Ask Chef Boy Ari
By Chef Boy Ari
Q: Dear Chef Boy,
I've got the beet blues. I planted a big load of beets this year—a mixed bag with red, gold and other—and now, what to do with all these beets? I've gotten some advice on steaming little beet cubes to be used in salads and veggie medleys, or for my 8-month-old to eat. I've also seen something on grilling, then peeling, but what else is there?
A: Dear BM,
I was going to suggest pickled beets. They taste great and will store all winter long unless, of course, they are eaten. Remember, pickling involves lots of hot water and can really heat up a kitchen. So I suggest pickling early in the morning, or late at night, when you can open the windows and let in the cool air.
Clean the beets, leaving the taproot and two inches of stem and boil. When tender, drain the beets and let them cool. When they’re cool enough to touch, slip the skins off. Cut off the taproots.
Cut beets into the shape you want, perhaps slices, or quarters for medium-sized beets. Small beets can be left whole. Or cut them into cubes, rhombic dodecahedrons, frolicking mermaids, whatever.
If you've never pickled before, buy some canning jars and lids and read the directions that come with them. That information will help you follow my directions.
Before you pack your beets, add a teaspoon of salt to each pint (or two teaspoons per quart). Then pack beets into clean, sterile jars, making sure to leave at least 1/2 inch of "head space" between the top of the beets and the rim of the jar.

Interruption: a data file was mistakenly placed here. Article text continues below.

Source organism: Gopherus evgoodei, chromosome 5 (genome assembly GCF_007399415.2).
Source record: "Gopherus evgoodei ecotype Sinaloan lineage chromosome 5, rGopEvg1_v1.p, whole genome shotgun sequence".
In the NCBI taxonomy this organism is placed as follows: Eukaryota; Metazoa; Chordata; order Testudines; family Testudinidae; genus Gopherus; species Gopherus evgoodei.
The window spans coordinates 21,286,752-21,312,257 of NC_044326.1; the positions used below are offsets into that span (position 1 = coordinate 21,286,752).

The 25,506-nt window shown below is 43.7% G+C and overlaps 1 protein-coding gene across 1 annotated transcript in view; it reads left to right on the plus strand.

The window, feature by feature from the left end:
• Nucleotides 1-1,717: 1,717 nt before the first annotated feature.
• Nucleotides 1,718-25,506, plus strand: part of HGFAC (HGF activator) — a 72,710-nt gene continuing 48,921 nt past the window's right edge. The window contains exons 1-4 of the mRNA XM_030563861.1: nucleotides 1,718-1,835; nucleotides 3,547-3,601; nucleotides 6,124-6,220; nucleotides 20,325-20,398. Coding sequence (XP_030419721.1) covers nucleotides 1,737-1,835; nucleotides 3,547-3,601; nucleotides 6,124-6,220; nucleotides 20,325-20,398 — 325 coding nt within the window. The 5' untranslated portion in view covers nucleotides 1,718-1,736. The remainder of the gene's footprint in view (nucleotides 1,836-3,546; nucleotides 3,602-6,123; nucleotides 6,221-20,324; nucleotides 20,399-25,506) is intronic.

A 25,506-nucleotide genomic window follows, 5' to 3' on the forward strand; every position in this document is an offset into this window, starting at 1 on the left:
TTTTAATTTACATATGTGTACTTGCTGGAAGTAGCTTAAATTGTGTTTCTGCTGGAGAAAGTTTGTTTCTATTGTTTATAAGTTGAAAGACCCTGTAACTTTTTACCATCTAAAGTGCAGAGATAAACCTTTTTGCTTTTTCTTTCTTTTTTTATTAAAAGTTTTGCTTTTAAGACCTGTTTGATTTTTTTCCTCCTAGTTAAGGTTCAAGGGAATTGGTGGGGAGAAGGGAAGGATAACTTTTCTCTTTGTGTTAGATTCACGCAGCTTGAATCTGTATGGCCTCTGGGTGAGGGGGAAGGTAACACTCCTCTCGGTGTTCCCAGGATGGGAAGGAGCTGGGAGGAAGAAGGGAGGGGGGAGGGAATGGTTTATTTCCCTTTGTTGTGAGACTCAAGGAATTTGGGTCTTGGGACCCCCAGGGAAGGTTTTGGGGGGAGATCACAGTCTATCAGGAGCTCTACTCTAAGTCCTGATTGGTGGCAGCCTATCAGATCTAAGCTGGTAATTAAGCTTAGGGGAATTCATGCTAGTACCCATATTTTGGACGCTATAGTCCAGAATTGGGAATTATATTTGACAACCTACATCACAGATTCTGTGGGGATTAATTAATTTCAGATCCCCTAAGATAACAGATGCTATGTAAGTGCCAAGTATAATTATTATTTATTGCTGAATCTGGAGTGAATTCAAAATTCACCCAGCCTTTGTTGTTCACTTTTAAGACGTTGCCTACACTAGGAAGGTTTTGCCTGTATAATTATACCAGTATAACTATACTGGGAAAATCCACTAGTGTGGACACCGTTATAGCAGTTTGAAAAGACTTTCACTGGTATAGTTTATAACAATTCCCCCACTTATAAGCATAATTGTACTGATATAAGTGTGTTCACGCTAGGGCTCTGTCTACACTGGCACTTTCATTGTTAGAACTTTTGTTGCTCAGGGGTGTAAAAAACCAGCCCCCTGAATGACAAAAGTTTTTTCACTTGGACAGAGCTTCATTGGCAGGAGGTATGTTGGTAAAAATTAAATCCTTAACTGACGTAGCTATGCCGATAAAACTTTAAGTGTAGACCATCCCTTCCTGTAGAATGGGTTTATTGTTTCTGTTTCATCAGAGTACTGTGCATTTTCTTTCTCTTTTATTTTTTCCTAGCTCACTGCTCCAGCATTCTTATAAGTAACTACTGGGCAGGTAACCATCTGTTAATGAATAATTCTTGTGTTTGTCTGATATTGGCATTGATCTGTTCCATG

In a pot, mix a brine of equal parts water and cider vinegar, with one cup of sugar for every 3 cups of brine. (You can use more or less sugar, as you wish.) Heat this until it just starts to boil, then remove from heat.
You may wish to add pickling spices, or a mixture of equal parts allspice, cloves and cinnamon—the so-called "pickled beet spices." Like sugar, these spices are up to your own taste. But remember, you want a pretty potent brine here, to counteract the potency of the beets.
Process for 15 minutes in a boiling water bath. Wait at least eight weeks before opening.
Send your food and garden queries to email@example.com.
Spanish Cooking Classes: Tapas at Instituto Cervantes
Learn to cook typical dishes from Spain using fresh local ingredients from New Mexico. Attendees must bring a cutting board and kitchen knife.
Nob Hill Growers Market at Morningside Park
13th Annual Pork and Brew BBQ State Championship at Santa Ana Star CenterMore Recommended Events ››